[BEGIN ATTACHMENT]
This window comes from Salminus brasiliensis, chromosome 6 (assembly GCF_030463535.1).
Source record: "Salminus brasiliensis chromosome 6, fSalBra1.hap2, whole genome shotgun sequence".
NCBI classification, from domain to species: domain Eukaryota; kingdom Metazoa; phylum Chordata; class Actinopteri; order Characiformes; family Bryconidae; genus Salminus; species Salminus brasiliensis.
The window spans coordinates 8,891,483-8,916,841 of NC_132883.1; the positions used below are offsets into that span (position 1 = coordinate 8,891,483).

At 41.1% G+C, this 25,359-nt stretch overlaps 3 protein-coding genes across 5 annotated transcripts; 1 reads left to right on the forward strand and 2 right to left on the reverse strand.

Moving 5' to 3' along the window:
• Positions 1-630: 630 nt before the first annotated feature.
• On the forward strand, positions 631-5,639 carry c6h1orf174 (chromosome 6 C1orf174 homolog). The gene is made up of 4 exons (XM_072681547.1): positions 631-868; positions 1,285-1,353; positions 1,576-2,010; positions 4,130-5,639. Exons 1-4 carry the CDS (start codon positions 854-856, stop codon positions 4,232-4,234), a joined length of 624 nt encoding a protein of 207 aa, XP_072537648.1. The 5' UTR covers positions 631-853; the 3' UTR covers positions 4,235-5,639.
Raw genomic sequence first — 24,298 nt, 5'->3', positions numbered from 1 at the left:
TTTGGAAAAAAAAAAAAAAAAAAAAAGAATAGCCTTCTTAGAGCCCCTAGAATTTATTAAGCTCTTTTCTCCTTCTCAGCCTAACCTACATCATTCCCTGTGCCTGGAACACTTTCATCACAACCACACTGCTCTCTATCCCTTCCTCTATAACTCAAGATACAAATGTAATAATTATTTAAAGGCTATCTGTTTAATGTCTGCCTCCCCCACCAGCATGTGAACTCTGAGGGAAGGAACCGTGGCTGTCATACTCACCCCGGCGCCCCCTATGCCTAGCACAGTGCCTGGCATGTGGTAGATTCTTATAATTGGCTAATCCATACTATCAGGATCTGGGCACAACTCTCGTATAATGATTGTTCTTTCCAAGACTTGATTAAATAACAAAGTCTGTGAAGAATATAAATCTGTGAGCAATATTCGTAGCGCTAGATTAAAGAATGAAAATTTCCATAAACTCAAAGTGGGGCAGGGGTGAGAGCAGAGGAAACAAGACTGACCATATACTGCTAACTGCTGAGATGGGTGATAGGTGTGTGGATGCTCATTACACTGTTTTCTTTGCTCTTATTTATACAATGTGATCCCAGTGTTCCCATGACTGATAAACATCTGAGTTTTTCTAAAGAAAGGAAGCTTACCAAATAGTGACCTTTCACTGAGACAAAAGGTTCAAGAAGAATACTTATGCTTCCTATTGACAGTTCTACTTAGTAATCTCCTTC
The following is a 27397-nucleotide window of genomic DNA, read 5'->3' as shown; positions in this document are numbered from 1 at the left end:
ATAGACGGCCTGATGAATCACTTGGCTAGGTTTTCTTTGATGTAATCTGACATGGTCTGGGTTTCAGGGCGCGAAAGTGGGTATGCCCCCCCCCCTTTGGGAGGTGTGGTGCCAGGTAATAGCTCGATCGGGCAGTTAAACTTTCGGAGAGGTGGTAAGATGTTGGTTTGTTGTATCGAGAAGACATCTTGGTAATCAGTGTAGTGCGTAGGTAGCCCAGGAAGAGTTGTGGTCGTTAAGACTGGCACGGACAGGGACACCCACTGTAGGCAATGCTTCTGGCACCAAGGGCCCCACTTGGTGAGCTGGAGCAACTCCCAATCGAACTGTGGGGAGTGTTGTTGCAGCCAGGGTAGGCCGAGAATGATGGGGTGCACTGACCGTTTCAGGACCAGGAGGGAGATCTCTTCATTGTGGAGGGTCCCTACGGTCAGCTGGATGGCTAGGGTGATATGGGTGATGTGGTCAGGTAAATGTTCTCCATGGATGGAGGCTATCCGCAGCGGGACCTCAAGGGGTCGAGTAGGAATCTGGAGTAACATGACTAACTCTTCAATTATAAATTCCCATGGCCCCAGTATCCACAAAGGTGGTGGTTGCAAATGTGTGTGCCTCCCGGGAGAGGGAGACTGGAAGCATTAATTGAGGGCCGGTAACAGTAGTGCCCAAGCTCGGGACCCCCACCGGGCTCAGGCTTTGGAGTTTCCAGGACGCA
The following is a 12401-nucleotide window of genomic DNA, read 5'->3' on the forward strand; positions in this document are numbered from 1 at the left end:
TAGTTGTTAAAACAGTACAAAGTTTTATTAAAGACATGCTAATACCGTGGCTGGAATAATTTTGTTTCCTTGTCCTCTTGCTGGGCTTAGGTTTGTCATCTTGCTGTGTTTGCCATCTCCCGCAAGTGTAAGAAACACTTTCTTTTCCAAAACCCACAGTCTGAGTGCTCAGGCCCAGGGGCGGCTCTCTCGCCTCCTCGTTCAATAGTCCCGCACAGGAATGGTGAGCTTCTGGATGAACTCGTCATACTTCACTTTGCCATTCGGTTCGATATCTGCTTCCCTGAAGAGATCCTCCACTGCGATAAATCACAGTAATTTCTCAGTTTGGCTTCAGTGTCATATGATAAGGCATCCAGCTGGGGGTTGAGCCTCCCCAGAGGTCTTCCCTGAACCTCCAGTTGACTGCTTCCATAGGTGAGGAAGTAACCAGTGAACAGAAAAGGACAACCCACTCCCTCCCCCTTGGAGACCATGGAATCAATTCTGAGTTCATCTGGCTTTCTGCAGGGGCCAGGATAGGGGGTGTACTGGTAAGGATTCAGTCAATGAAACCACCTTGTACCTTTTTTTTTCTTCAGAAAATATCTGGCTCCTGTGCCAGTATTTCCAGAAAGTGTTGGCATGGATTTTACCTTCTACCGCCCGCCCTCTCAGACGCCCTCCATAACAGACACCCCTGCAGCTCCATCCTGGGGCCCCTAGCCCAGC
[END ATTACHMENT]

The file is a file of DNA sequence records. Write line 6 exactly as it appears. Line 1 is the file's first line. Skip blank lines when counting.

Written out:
Moving 5' to 3' along the window: